Why Japan And South Korea Are Rediscovering China

(MENAFN- Asia Times) TOKYO – The most important thing about this week's trilateral summit between China, Japan and South Korea is that it happened at all.

It hardly matters that Chinese Premier Li Qiang, Japanese Prime Minister Fumio Kishida and Korean President Yoon Suk Yeol sidestepped a dearth of contentious topics keeping their governments apart since 2019. They include North Korea, Taiwan and export controls .

Nor does it matter that the leaders opted to focus instead on vague chatter about free trade deals, protecting supply chains, adjusting to aging populations and cooperating on infectious diseases. The important thing is that Beijing, Tokyo and Seoul are talking.

It will take much more than talk, of course.

“Common economic interests remain the ballast that holds trilateral cooperation together, but growing misalignment over regional security related to North Korea, Taiwan, and the South China Sea – as well as rising US-China competition – will prevent closer economic cooperation among the three countries,” says Jeremy Chan, East Asia analyst at Eurasia Group.

Yet the timing of the summit may be the most tantalizing consideration of all.

There's been much speculation about the Joe Biden of it all. The meeting, many believe, was precipitated by Biden's own summits with Kishida and Yoon. A tacit recognition, it follows, that Chinese leader Xi Jinping is playing catch-up.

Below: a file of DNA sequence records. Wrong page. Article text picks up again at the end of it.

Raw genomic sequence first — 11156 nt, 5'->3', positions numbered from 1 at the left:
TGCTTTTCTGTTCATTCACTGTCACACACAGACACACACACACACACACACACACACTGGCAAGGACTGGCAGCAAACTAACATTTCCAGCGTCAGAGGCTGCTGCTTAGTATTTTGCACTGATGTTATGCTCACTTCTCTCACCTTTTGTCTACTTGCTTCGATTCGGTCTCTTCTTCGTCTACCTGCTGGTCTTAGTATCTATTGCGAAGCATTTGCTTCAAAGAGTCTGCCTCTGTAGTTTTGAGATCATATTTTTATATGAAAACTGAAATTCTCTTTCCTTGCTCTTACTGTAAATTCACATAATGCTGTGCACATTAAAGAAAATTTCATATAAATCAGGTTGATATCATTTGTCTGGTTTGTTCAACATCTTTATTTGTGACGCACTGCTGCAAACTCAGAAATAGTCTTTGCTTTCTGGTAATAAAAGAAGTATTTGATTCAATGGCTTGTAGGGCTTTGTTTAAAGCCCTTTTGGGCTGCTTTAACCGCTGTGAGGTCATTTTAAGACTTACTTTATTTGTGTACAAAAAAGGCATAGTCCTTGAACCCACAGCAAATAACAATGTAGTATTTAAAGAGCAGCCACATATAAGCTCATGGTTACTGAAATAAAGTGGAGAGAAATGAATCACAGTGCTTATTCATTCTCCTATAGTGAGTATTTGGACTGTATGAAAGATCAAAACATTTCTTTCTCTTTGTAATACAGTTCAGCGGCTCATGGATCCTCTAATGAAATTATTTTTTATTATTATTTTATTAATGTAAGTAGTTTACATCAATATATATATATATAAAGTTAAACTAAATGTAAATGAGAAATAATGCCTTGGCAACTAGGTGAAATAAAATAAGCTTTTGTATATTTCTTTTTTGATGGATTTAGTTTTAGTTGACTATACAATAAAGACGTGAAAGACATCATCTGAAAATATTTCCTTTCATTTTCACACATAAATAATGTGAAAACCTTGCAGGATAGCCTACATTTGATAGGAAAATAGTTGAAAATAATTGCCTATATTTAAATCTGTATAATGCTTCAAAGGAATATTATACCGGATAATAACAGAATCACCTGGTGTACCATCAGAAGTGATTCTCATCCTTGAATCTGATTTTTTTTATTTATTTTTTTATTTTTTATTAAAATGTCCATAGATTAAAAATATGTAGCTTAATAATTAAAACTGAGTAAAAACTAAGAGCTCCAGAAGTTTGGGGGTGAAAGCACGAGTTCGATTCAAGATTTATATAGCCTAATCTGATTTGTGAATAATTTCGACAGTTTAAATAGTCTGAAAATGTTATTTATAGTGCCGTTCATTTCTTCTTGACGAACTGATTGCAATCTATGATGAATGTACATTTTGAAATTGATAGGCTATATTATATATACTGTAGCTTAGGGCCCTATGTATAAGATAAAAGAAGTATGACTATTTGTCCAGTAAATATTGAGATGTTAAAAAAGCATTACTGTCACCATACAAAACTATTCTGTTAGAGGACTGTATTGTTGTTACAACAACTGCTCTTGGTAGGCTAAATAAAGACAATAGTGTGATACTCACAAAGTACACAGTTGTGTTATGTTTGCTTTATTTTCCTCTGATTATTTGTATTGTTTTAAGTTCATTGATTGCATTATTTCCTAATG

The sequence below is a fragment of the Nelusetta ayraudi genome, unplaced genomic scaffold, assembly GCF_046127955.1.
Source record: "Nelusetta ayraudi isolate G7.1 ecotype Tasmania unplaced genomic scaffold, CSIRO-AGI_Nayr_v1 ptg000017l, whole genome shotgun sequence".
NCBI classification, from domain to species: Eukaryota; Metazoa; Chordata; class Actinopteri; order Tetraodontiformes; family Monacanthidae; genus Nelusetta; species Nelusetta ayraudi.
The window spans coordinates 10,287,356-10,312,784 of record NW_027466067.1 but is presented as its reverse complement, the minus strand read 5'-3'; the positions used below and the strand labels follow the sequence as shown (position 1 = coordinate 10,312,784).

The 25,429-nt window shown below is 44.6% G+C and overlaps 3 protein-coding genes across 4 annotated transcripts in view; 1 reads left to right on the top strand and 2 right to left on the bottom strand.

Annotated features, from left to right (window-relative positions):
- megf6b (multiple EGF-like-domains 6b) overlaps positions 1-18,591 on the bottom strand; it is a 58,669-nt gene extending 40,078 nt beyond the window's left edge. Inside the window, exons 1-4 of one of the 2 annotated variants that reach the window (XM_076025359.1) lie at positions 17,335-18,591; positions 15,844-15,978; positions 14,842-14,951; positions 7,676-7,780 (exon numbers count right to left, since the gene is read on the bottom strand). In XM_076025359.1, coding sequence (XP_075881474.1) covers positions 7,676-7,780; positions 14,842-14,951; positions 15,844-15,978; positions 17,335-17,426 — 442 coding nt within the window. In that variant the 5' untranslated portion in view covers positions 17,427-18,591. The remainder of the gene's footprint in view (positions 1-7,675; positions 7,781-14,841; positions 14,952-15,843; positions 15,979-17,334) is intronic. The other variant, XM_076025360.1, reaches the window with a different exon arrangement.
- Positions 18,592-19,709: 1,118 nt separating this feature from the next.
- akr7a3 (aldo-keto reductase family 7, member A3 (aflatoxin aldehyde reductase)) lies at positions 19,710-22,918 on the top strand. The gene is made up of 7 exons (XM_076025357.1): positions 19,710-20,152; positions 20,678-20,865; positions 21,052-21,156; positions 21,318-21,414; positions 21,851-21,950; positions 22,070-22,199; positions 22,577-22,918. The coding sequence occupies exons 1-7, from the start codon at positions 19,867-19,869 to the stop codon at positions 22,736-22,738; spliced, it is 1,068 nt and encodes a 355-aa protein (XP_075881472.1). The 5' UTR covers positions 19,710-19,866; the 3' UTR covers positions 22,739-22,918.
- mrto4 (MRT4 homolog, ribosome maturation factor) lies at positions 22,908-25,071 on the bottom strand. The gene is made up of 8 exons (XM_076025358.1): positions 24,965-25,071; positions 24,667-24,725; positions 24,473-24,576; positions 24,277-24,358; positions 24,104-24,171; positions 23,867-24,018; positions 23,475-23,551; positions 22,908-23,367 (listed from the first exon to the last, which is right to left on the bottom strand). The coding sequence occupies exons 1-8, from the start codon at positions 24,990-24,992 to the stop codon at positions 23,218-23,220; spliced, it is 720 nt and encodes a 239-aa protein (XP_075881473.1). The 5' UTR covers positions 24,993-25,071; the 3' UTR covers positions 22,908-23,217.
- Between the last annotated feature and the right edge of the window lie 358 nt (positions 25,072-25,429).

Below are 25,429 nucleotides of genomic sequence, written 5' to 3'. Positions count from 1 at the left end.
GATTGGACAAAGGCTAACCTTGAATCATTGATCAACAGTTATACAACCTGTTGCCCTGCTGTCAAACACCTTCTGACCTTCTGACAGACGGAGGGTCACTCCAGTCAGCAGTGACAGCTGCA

What if, however, we're really seeing Japan and Korea responding to Biden's trade tariffs? And to the growing fear that Asia's No 2 and No 4 economies will be collateral damage as Biden slaps draconian curbs on the region's top economic engine?

At the Seoul summit on Monday, Li urged Kishida and Yoon to reject“protectionism” and work toward free trade. Li stressed that officials should resist turning economic and trade issues into“political games or security matters.”

In a joint statement, the three leaders agreed to“institutionalize” cooperation by routinely engaging in trilateral summit and ministerial meetings. They signed on to future exchanges for“speeding up negotiations” for a free trade pact that champions“fair, comprehensive, high-quality and mutually beneficial” trade.

Though this week's talks can't be called a“concrete initiative,” notes professor Stephen Nagy at International Christian University in Tokyo, it could succeed in stabilizing fraught relations.

Liu Qing, vice president of the China Institute of International Studies, says the summit struck a“hopeful tone for the future” to ensure Asia is a“cornerstone of peace and development .”


Asia Times

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